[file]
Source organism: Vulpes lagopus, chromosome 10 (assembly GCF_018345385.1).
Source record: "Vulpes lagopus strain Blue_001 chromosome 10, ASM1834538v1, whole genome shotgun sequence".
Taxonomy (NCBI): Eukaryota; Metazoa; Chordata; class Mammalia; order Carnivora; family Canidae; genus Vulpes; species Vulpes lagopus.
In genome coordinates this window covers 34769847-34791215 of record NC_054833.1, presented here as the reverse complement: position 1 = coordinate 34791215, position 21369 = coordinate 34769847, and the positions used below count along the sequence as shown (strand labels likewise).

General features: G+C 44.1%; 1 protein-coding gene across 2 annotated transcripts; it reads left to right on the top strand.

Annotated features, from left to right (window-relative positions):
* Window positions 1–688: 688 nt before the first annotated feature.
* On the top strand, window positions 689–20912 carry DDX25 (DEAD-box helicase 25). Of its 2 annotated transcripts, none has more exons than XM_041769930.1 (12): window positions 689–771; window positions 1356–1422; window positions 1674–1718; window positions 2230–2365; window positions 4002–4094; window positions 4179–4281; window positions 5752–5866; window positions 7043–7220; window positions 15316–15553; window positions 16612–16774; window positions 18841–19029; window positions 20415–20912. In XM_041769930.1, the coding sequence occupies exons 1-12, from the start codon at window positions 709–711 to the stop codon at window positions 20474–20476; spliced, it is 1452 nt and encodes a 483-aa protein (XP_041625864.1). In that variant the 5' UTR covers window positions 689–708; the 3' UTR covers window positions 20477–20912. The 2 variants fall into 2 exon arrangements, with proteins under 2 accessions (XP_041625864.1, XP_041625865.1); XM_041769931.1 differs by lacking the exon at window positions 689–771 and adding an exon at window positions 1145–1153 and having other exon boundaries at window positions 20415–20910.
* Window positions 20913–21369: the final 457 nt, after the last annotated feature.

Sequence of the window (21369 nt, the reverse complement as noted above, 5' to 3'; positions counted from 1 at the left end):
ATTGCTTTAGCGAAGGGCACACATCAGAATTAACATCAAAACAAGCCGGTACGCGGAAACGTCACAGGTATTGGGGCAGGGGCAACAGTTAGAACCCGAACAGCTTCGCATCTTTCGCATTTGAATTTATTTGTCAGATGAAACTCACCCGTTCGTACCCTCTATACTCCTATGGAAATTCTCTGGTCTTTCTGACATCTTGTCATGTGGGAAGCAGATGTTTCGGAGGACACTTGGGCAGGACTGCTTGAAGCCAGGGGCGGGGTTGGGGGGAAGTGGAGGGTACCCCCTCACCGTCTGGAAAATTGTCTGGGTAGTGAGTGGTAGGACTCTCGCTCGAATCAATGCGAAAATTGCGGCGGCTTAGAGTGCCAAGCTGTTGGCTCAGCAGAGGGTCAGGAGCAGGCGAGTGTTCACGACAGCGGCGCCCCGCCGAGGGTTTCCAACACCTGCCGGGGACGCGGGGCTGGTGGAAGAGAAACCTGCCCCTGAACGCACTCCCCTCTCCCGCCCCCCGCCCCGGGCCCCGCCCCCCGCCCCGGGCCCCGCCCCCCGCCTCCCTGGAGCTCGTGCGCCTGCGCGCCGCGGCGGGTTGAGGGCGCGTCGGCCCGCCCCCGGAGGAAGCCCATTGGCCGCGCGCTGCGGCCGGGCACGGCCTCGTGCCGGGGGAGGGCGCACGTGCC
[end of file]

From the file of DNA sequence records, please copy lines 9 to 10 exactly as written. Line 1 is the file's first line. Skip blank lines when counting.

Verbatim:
* Window positions 20913–21369: the final 457 nt, after the last annotated feature.

Sequence of the window (21369 nt, the reverse complement as noted above, 5' to 3'; positions counted from 1 at the left end):